Blog‎ > ‎

The Death of Next Generation Firewalls

posted Jan 13, 2015, 10:37 AM by Jer Cox   [ updated Jan 13, 2015, 11:29 AM ]

In the last few months we have seen a major push to encrypt everything on the web.  Services like promise full TLS encryption for any Linux based web server on the internet.  These new services are fantastic for increasing the security of the net.  The argument could easily be made that several governments unintentionally forced this new direction by intercepting massive amounts of internet traffic.  The resulting concern for privacy from government dragnets has spurred an enormous amount of public concern and frustration.  Since that time, many companies have begun to encrypt traffic that previously was not.  This is a common reaction in the IT industry after a major security risk is identified and subsequently exploited.

With this major push to fully encrypt the web, also comes an unexpected challenge… 

For many years several companies have been building web filtering appliances.  Many of these appliances are used in K-12 education where filtering is mandated by federal and state laws.  These filters view and intercept traffic in real time as it passes across a network.  

In more recent years several security companies have invested enormous amounts of R&D into a new security product that combines the power of 3 mainstream security products:  Web filters, Antivirus, and Firewalls.  These products are called Next Generation Firewalls.  Next Generation Firewalls (NGFW) are able to detect more undesirable traffic on a network than any previous firewall, because of the depth at which they filter packets.  NGFWs operate on all layers of the OSI model and able to detect undesirable traffic with the use of signature based analysis.  Signature based analysis has been used for years in the detection of Viruses and Malware in Antivirus products.  The real power behind putting these processes in the firewall, is that the firewall can block a virus before it even reaches a computer on the network.  NGFWs can also use signature based traffic analysis to detect other undesirable hacking attempts and security risks before they become a problem.  

Most of the power in a NGFW is dependent on two key factors.  First, a NGFW needs to be able to see the traffic.  It needs to be able to see the actual unencrypted traffic as it passes from the client to the server.  Second, a NGFW needs to be able to compare that traffic with known signatures that can identify if that traffic is malicious.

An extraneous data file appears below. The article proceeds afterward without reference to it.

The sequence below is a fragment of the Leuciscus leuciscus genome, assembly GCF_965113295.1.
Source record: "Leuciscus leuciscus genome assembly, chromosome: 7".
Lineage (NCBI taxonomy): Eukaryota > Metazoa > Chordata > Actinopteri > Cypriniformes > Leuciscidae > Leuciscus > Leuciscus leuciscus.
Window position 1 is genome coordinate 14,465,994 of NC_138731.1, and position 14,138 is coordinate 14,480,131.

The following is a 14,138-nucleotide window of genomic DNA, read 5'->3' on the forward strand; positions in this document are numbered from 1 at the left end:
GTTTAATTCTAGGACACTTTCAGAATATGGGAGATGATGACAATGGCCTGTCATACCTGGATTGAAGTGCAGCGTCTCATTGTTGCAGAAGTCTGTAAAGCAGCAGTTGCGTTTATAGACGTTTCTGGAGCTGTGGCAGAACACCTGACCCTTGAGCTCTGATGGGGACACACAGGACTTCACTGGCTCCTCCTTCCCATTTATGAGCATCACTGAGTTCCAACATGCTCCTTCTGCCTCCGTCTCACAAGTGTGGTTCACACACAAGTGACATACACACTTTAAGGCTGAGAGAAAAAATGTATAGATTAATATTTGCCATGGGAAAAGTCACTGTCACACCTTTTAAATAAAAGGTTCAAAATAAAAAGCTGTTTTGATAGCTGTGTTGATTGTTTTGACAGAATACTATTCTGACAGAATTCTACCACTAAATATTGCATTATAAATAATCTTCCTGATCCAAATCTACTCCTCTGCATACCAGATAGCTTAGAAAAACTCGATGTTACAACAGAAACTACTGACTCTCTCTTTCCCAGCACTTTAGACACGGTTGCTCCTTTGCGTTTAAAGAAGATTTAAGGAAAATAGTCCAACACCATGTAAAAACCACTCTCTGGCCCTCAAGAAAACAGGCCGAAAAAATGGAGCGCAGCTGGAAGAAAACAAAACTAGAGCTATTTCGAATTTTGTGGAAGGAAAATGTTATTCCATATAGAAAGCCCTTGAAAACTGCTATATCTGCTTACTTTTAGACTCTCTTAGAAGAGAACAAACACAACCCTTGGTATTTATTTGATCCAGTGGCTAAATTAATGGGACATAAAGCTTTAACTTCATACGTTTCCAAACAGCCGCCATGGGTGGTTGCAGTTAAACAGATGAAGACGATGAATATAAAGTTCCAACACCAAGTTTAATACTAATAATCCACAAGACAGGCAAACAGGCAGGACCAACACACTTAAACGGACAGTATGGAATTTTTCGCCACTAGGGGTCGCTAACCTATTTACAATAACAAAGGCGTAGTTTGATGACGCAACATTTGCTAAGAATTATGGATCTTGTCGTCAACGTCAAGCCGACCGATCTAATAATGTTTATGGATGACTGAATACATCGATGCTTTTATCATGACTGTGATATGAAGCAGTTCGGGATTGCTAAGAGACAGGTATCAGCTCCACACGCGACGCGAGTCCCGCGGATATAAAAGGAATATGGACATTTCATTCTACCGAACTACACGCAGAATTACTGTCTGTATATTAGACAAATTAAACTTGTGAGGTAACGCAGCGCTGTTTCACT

In those two key factors, NGFWs have a real problem:  

We encrypt the web and the NGFW’s respond with a Man-in-the-middle (MITM) method of decrypting the data.  In response to MITM methods of decrypting data, companies deploy SSL/TLS Pinning.  Pinning blocks any encrypted traffic utilizing a unknown certificate, with no option to bypass.  Some may argue that adding your firewall certificate to the computer’s trusted certificates should solve that problem.  Pinning also effectively kills that technique, some browsers are ignoring system certificates for specific services, and the applications on mobile devices also tend to ignore any and all system certificates period.

For years, we in the security community have known that the Antivirus industry days are numbered.  Virus’s that mutate and encrypt themselves differently with every infection entirely defeat signature detection. These types of viruses would have a different signature with every infection, thereby eliminating the ability to detect it.  For this specific reason the industry has been moving towards ideas like Trusted Computing (TC).  Apple’s App Store, Google Play, and the Windows Store are all examples of this type of technology where the software available is controlled and distributed with care to avoid unwanted code.

Having outlined the issues, it is obvious that NGFWs are built on ideas that are quickly disappearing.  Once these things change, the capability of NGFWs will significantly diminish.  So the real question is: if Next Generation Firewall’s are on their way out, should we spend a half million to purchase a system and painfully implement a dying technology in our networks?